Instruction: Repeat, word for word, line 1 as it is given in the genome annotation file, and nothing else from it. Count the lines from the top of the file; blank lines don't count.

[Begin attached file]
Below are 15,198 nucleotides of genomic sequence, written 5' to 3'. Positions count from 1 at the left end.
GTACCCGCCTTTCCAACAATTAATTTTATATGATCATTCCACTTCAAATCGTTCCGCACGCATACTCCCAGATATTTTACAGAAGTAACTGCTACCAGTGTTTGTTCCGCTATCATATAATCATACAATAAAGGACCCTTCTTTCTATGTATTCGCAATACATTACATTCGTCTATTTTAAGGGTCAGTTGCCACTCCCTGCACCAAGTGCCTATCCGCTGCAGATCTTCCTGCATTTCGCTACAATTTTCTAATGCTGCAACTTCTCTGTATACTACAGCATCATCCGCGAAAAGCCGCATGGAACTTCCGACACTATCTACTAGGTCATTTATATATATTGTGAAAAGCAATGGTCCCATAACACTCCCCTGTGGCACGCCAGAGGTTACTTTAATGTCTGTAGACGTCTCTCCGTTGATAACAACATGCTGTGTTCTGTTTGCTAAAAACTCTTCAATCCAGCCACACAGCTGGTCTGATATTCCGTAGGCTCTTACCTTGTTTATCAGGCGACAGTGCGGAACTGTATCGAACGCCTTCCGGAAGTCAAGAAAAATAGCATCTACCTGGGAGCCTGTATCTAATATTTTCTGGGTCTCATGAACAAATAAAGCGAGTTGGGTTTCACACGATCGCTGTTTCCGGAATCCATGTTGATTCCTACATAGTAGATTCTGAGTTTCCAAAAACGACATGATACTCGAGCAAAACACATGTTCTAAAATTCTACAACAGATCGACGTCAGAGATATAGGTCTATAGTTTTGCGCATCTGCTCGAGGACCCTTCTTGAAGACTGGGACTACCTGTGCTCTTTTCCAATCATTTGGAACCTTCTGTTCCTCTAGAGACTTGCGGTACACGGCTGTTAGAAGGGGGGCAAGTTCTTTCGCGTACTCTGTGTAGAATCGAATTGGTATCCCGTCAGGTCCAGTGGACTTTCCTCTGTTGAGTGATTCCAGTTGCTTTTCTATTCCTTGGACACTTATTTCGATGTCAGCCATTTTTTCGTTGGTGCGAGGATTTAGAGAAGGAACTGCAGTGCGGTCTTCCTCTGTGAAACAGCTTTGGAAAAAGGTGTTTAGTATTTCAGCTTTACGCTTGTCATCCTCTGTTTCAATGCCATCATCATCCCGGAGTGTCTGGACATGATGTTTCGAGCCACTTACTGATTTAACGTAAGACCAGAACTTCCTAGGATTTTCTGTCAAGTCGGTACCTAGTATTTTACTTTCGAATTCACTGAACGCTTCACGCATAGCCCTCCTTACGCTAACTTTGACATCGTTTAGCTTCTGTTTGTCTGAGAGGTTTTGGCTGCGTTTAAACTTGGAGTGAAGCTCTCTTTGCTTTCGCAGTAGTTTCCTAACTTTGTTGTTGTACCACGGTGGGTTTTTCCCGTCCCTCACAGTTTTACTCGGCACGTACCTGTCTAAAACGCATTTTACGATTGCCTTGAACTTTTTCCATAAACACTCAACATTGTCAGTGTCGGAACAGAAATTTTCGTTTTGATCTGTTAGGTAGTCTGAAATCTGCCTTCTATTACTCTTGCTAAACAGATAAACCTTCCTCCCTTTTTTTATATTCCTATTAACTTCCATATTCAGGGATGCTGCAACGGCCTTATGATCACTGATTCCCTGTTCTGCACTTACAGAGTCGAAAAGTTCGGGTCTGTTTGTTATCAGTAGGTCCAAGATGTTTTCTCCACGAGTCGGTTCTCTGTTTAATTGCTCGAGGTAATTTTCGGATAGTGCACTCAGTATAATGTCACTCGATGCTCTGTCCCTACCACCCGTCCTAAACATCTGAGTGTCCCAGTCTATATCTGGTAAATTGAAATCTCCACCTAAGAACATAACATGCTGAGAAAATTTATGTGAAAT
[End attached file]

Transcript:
Below are 15,198 nucleotides of genomic sequence, written 5' to 3'. Positions count from 1 at the left end.